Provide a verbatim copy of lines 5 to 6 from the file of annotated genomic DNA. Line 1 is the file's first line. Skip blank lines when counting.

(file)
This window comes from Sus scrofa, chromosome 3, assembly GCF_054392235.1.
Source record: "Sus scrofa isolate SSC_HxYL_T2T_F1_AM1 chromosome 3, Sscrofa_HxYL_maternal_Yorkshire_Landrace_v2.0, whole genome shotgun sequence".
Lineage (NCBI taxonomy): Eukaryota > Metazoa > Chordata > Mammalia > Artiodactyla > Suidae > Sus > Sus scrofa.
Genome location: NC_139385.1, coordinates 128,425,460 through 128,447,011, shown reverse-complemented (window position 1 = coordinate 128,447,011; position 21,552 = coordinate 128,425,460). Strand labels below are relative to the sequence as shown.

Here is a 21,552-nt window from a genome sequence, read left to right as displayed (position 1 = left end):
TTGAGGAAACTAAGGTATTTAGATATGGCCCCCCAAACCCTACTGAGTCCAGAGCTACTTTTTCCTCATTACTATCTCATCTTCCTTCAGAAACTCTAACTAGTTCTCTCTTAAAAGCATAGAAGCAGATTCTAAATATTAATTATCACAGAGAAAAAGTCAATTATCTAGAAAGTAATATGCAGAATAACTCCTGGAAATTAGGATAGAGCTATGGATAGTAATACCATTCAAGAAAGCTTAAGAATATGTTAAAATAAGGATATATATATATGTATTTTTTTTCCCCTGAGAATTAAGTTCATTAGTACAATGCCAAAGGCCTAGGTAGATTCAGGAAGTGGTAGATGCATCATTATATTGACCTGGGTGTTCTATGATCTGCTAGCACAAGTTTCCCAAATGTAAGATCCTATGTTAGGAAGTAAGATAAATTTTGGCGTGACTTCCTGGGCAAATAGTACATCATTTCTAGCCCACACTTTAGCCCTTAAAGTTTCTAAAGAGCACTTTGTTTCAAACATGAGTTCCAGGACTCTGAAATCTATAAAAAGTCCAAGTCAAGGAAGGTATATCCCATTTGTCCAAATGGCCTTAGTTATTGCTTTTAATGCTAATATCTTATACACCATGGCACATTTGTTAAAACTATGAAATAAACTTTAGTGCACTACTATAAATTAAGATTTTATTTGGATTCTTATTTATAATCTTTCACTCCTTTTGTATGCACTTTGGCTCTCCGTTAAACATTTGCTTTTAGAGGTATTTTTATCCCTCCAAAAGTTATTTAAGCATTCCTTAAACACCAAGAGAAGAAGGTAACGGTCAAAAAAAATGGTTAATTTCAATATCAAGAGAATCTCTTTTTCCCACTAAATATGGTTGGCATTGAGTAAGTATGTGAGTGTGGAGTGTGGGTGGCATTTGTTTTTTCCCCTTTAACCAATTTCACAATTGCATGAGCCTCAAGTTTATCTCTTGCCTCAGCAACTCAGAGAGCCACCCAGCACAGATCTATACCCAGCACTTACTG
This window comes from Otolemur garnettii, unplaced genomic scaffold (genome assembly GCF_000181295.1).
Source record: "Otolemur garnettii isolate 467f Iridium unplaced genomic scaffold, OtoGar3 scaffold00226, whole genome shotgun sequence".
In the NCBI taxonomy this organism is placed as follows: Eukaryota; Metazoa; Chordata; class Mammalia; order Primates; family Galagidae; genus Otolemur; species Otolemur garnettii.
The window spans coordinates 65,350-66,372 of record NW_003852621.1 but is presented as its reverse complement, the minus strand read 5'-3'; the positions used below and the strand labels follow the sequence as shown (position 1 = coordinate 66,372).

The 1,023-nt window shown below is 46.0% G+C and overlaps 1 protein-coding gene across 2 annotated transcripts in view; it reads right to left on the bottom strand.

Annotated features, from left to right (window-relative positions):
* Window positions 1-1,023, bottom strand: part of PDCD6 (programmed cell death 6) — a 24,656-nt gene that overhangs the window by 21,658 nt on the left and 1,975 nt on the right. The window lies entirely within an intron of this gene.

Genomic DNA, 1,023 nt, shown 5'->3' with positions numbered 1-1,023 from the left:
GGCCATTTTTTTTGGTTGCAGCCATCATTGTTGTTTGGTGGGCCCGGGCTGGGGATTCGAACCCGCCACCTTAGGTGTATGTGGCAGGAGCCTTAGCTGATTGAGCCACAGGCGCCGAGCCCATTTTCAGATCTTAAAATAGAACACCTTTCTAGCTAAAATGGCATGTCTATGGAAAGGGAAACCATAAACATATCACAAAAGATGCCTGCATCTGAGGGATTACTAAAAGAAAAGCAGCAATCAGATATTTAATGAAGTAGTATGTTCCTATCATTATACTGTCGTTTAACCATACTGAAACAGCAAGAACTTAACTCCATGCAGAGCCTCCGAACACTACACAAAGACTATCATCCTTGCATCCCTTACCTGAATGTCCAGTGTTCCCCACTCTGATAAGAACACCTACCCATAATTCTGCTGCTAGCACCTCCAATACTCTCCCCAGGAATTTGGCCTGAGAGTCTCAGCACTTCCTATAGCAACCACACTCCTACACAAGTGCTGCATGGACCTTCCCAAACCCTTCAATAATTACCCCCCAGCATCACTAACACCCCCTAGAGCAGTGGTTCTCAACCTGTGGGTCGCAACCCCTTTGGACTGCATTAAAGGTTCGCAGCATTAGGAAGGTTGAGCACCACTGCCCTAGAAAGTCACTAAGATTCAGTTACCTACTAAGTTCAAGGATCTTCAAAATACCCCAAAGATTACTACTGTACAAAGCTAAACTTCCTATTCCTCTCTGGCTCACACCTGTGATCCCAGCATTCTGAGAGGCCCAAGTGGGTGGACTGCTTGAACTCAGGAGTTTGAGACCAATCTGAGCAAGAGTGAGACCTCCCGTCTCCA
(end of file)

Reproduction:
Here is a 21,552-nt window from a genome sequence, read left to right as displayed (position 1 = left end):
TTGAGGAAACTAAGGTATTTAGATATGGCCCCCCAAACCCTACTGAGTCCAGAGCTACTTTTTCCTCATTACTATCTCATCTTCCTTCAGAAACTCTAACTAGTTCTCTCTTAAAAGCATAGAAGCAGATTCTAAATATTAATTATCACAGAGAAAAAGTCAATTATCTAGAAAGTAATATGCAGAATAACTCCTGGAAATTAGGATAGAGCTATGGATAGTAATACCATTCAAGAAAGCTTAAGAATATGTTAAAATAAGGATATATATATATGTATTTTTTTTCCCCTGAGAATTAAGTTCATTAGTACAATGCCAAAGGCCTAGGTAGATTCAGGAAGTGGTAGATGCATCATTATATTGACCTGGGTGTTCTATGATCTGCTAGCACAAGTTTCCCAAATGTAAGATCCTATGTTAGGAAGTAAGATAAATTTTGGCGTGACTTCCTGGGCAAATAGTACATCATTTCTAGCCCACACTTTAGCCCTTAAAGTTTCTAAAGAGCACTTTGTTTCAAACATGAGTTCCAGGACTCTGAAATCTATAAAAAGTCCAAGTCAAGGAAGGTATATCCCATTTGTCCAAATGGCCTTAGTTATTGCTTTTAATGCTAATATCTTATACACCATGGCACATTTGTTAAAACTATGAAATAAACTTTAGTGCACTACTATAAATTAAGATTTTATTTGGATTCTTATTTATAATCTTTCACTCCTTTTGTATGCACTTTGGCTCTCCGTTAAACATTTGCTTTTAGAGGTATTTTTATCCCTCCAAAAGTTATTTAAGCATTCCTTAAACACCAAGAGAAGAAGGTAACGGTCAAAAAAAATGGTTAATTTCAATATCAAGAGAATCTCTTTTTCCCACTAAATATGGTTGGCATTGAGTAAGTATGTGAGTGTGGAGTGTGGGTGGCATTTGTTTTTTCCCCTTTAACCAATTTCACAATTGCATGAGCCTCAAGTTTATCTCTTGCCTCAGCAACTCAGAGAGCCACCCAGCACAGATCTATACCCAGCACTTACTG